I felt that I had gained an enormous amount from the revolution and afterwards asked a group of students what they themselves had gained from the whole experience of taking part in the strike and this was one of the replies I got:
One personal anecdote from one of my students
“It was all very dramatic for us: the work at school, typing, painting, drawing posters, going to villages and towns in the whole of Moravia and talking to people, taking part in demonstrations and meetings at the theatre, in the hostel and in the sports hall. Every day nearly the same. But during the month I learned and got to understand a lot of things.
I understood the meaning of some phrases and words which had been empty for me until then. I think I have learned (a bit at least) to listen to people, to consider their opinions and mainly to tolerate other opinions. And generally we have learned how to discuss, thinking while speaking and hearing, not to be scared of voicing our own opinions. I am proud of being a student now.”
I know that those were very special conditions back in 1989 but the skills which were developed during that strike amongst students are the same kinds of skills and values that I think are central to teaching and teacher development today.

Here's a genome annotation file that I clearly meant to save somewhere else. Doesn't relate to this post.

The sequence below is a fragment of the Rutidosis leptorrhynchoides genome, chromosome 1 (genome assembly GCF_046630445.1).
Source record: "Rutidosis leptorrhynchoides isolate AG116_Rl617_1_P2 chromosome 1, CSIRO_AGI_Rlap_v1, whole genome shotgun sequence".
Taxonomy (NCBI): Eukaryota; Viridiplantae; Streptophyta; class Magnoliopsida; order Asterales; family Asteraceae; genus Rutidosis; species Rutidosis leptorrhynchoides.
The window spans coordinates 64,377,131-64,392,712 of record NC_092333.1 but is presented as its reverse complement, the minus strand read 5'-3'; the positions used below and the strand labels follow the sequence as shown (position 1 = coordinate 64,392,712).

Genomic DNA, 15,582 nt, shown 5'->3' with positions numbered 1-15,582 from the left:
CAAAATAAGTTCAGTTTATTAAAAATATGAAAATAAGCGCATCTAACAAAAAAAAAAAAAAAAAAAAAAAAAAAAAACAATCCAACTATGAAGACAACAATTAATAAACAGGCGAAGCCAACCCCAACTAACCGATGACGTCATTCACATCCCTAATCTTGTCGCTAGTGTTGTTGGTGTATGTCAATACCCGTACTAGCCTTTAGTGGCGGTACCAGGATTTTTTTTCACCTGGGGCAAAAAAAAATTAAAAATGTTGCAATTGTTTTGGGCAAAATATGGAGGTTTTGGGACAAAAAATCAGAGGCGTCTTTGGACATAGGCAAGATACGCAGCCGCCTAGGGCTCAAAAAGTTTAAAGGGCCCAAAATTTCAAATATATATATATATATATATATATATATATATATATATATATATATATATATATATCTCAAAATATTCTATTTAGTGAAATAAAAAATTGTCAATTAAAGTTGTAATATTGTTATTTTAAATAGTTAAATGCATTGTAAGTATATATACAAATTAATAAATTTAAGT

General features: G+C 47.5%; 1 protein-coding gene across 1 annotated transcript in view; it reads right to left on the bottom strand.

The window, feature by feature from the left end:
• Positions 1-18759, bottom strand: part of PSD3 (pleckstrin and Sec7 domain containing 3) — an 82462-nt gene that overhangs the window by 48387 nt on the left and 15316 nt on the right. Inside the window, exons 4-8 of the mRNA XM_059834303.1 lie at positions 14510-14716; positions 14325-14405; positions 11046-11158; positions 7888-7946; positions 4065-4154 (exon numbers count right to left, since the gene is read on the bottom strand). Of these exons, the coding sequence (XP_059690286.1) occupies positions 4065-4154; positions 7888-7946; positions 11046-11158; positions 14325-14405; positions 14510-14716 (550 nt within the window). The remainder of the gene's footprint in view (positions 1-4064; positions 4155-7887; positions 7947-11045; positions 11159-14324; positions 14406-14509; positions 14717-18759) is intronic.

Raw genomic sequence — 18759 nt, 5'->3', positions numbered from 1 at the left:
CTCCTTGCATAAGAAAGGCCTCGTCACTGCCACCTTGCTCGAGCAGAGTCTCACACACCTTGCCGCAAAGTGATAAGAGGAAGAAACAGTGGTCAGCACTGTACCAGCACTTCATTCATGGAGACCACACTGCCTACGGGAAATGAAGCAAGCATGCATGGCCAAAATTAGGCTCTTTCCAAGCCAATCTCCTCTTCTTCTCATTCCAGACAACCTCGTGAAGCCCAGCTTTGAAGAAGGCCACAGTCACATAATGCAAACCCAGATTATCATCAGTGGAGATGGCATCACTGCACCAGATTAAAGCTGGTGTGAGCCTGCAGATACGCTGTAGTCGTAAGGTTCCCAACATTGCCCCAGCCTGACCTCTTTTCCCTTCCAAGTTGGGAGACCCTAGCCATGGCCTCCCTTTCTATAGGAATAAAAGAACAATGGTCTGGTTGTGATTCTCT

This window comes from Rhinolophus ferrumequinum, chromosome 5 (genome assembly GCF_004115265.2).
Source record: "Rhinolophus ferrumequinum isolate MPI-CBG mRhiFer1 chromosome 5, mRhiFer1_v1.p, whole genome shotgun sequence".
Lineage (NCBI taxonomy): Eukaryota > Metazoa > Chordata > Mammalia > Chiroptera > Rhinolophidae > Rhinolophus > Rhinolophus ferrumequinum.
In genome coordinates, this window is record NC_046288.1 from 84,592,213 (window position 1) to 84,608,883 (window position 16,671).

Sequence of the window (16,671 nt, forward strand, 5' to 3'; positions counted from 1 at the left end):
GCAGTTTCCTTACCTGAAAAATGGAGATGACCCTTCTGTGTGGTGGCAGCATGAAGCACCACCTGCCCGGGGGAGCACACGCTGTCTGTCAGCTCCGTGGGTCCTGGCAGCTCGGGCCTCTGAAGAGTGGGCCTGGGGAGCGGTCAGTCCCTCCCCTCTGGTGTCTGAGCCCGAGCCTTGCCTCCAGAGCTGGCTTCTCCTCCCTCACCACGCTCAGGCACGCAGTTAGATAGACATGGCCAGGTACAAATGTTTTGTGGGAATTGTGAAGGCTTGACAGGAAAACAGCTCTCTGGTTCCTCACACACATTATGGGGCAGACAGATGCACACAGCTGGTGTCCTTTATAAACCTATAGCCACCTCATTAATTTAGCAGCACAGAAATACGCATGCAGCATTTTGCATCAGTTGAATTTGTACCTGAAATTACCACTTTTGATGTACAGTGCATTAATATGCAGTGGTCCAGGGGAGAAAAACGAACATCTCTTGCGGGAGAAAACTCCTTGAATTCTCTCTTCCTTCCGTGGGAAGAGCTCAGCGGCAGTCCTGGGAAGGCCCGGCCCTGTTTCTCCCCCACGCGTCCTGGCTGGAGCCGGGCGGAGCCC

Linking the revolution with the English classroom
When I returned to Czechoslovakia in 1992 after doing an MA in ELT at Lancaster University and writing my dissertation on teacher development in Czechoslovakia there was one quote I always used to use and work with in both pre-service sessions and at conferences. It was a quote by Václav Havel and one we used to discuss at length. I think it is still relevant in teacher training today. I am convinced that English can be a subject which develops the kind of critical thinking and involvement in civil society which Václav Havel was trying to encourage.
The student newspaper in Olomouc which came out almost every day following the beatings in Prague on November 17th